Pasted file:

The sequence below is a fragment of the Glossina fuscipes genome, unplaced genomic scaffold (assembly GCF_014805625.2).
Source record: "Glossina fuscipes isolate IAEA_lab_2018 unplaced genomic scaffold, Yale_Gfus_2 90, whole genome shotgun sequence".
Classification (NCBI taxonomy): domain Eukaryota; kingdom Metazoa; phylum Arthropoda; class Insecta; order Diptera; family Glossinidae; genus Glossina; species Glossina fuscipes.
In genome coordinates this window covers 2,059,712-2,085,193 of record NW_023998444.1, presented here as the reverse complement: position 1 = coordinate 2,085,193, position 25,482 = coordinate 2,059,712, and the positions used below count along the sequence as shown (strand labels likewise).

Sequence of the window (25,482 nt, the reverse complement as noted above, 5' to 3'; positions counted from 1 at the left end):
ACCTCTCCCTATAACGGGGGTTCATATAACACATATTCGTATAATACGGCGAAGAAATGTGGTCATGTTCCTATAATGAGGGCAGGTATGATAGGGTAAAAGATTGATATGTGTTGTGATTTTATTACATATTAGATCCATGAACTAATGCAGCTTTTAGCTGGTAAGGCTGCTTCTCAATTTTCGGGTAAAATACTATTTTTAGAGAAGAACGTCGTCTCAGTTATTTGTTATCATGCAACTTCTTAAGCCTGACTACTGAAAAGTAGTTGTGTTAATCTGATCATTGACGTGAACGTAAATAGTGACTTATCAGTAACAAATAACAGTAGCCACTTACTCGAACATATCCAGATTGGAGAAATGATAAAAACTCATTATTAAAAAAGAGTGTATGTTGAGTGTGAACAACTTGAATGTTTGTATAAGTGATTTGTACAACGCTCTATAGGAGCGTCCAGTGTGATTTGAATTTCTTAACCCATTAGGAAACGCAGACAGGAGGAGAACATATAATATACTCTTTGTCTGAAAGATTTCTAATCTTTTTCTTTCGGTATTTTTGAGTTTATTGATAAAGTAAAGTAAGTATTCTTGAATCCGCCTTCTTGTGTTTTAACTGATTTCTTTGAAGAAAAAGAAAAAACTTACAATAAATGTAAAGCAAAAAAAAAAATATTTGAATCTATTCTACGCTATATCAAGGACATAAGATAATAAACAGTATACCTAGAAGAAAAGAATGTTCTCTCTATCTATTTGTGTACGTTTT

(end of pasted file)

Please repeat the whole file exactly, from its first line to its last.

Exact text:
The sequence below is a fragment of the Glossina fuscipes genome, unplaced genomic scaffold (assembly GCF_014805625.2).
Source record: "Glossina fuscipes isolate IAEA_lab_2018 unplaced genomic scaffold, Yale_Gfus_2 90, whole genome shotgun sequence".
Classification (NCBI taxonomy): domain Eukaryota; kingdom Metazoa; phylum Arthropoda; class Insecta; order Diptera; family Glossinidae; genus Glossina; species Glossina fuscipes.
In genome coordinates this window covers 2,059,712-2,085,193 of record NW_023998444.1, presented here as the reverse complement: position 1 = coordinate 2,085,193, position 25,482 = coordinate 2,059,712, and the positions used below count along the sequence as shown (strand labels likewise).

Sequence of the window (25,482 nt, the reverse complement as noted above, 5' to 3'; positions counted from 1 at the left end):
ACCTCTCCCTATAACGGGGGTTCATATAACACATATTCGTATAATACGGCGAAGAAATGTGGTCATGTTCCTATAATGAGGGCAGGTATGATAGGGTAAAAGATTGATATGTGTTGTGATTTTATTACATATTAGATCCATGAACTAATGCAGCTTTTAGCTGGTAAGGCTGCTTCTCAATTTTCGGGTAAAATACTATTTTTAGAGAAGAACGTCGTCTCAGTTATTTGTTATCATGCAACTTCTTAAGCCTGACTACTGAAAAGTAGTTGTGTTAATCTGATCATTGACGTGAACGTAAATAGTGACTTATCAGTAACAAATAACAGTAGCCACTTACTCGAACATATCCAGATTGGAGAAATGATAAAAACTCATTATTAAAAAAGAGTGTATGTTGAGTGTGAACAACTTGAATGTTTGTATAAGTGATTTGTACAACGCTCTATAGGAGCGTCCAGTGTGATTTGAATTTCTTAACCCATTAGGAAACGCAGACAGGAGGAGAACATATAATATACTCTTTGTCTGAAAGATTTCTAATCTTTTTCTTTCGGTATTTTTGAGTTTATTGATAAAGTAAAGTAAGTATTCTTGAATCCGCCTTCTTGTGTTTTAACTGATTTCTTTGAAGAAAAAGAAAAAACTTACAATAAATGTAAAGCAAAAAAAAAAATATTTGAATCTATTCTACGCTATATCAAGGACATAAGATAATAAACAGTATACCTAGAAGAAAAGAATGTTCTCTCTATCTATTTGTGTACGTTTT